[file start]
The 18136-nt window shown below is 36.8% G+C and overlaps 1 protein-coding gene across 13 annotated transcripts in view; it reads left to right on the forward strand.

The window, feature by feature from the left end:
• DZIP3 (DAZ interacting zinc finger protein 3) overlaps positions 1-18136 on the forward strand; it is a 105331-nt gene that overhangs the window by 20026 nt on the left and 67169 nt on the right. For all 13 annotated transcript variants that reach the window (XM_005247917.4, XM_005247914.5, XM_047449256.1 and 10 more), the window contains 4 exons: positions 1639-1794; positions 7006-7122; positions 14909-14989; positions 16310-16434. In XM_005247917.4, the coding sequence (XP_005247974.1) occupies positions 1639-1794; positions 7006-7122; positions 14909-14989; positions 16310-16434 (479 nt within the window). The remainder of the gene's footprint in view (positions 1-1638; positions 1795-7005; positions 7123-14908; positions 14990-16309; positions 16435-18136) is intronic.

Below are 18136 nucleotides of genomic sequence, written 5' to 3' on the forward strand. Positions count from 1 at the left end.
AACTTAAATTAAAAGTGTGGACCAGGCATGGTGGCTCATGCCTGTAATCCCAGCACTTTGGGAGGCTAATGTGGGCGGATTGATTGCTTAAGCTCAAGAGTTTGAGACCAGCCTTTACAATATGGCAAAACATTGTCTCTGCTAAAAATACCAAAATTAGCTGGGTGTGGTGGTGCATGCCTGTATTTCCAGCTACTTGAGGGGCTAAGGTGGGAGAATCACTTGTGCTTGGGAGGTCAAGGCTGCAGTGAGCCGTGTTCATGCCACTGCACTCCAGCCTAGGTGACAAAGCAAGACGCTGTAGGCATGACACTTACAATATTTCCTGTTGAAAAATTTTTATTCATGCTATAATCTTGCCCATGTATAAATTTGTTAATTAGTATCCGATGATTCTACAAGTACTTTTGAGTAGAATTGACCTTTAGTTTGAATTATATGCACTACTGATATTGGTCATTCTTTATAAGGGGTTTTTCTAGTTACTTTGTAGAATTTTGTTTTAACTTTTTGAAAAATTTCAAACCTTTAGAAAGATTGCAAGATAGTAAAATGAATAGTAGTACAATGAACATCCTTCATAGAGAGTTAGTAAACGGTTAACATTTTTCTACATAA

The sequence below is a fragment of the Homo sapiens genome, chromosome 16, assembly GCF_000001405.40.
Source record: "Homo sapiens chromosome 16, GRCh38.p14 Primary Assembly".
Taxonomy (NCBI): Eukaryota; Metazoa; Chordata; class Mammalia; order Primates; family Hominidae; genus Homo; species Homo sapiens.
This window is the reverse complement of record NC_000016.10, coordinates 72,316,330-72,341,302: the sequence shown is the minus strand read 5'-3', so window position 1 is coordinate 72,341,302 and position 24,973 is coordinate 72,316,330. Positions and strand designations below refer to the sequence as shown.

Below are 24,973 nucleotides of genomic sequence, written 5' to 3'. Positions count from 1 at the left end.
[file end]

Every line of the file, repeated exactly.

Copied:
The 18136-nt window shown below is 36.8% G+C and overlaps 1 protein-coding gene across 13 annotated transcripts in view; it reads left to right on the forward strand.

The window, feature by feature from the left end:
• DZIP3 (DAZ interacting zinc finger protein 3) overlaps positions 1-18136 on the forward strand; it is a 105331-nt gene that overhangs the window by 20026 nt on the left and 67169 nt on the right. For all 13 annotated transcript variants that reach the window (XM_005247917.4, XM_005247914.5, XM_047449256.1 and 10 more), the window contains 4 exons: positions 1639-1794; positions 7006-7122; positions 14909-14989; positions 16310-16434. In XM_005247917.4, the coding sequence (XP_005247974.1) occupies positions 1639-1794; positions 7006-7122; positions 14909-14989; positions 16310-16434 (479 nt within the window). The remainder of the gene's footprint in view (positions 1-1638; positions 1795-7005; positions 7123-14908; positions 14990-16309; positions 16435-18136) is intronic.

Below are 18136 nucleotides of genomic sequence, written 5' to 3' on the forward strand. Positions count from 1 at the left end.
AACTTAAATTAAAAGTGTGGACCAGGCATGGTGGCTCATGCCTGTAATCCCAGCACTTTGGGAGGCTAATGTGGGCGGATTGATTGCTTAAGCTCAAGAGTTTGAGACCAGCCTTTACAATATGGCAAAACATTGTCTCTGCTAAAAATACCAAAATTAGCTGGGTGTGGTGGTGCATGCCTGTATTTCCAGCTACTTGAGGGGCTAAGGTGGGAGAATCACTTGTGCTTGGGAGGTCAAGGCTGCAGTGAGCCGTGTTCATGCCACTGCACTCCAGCCTAGGTGACAAAGCAAGACGCTGTAGGCATGACACTTACAATATTTCCTGTTGAAAAATTTTTATTCATGCTATAATCTTGCCCATGTATAAATTTGTTAATTAGTATCCGATGATTCTACAAGTACTTTTGAGTAGAATTGACCTTTAGTTTGAATTATATGCACTACTGATATTGGTCATTCTTTATAAGGGGTTTTTCTAGTTACTTTGTAGAATTTTGTTTTAACTTTTTGAAAAATTTCAAACCTTTAGAAAGATTGCAAGATAGTAAAATGAATAGTAGTACAATGAACATCCTTCATAGAGAGTTAGTAAACGGTTAACATTTTTCTACATAA

The sequence below is a fragment of the Homo sapiens genome, chromosome 16, assembly GCF_000001405.40.
Source record: "Homo sapiens chromosome 16, GRCh38.p14 Primary Assembly".
Taxonomy (NCBI): Eukaryota; Metazoa; Chordata; class Mammalia; order Primates; family Hominidae; genus Homo; species Homo sapiens.
This window is the reverse complement of record NC_000016.10, coordinates 72,316,330-72,341,302: the sequence shown is the minus strand read 5'-3', so window position 1 is coordinate 72,341,302 and position 24,973 is coordinate 72,316,330. Positions and strand designations below refer to the sequence as shown.

Below are 24,973 nucleotides of genomic sequence, written 5' to 3'. Positions count from 1 at the left end.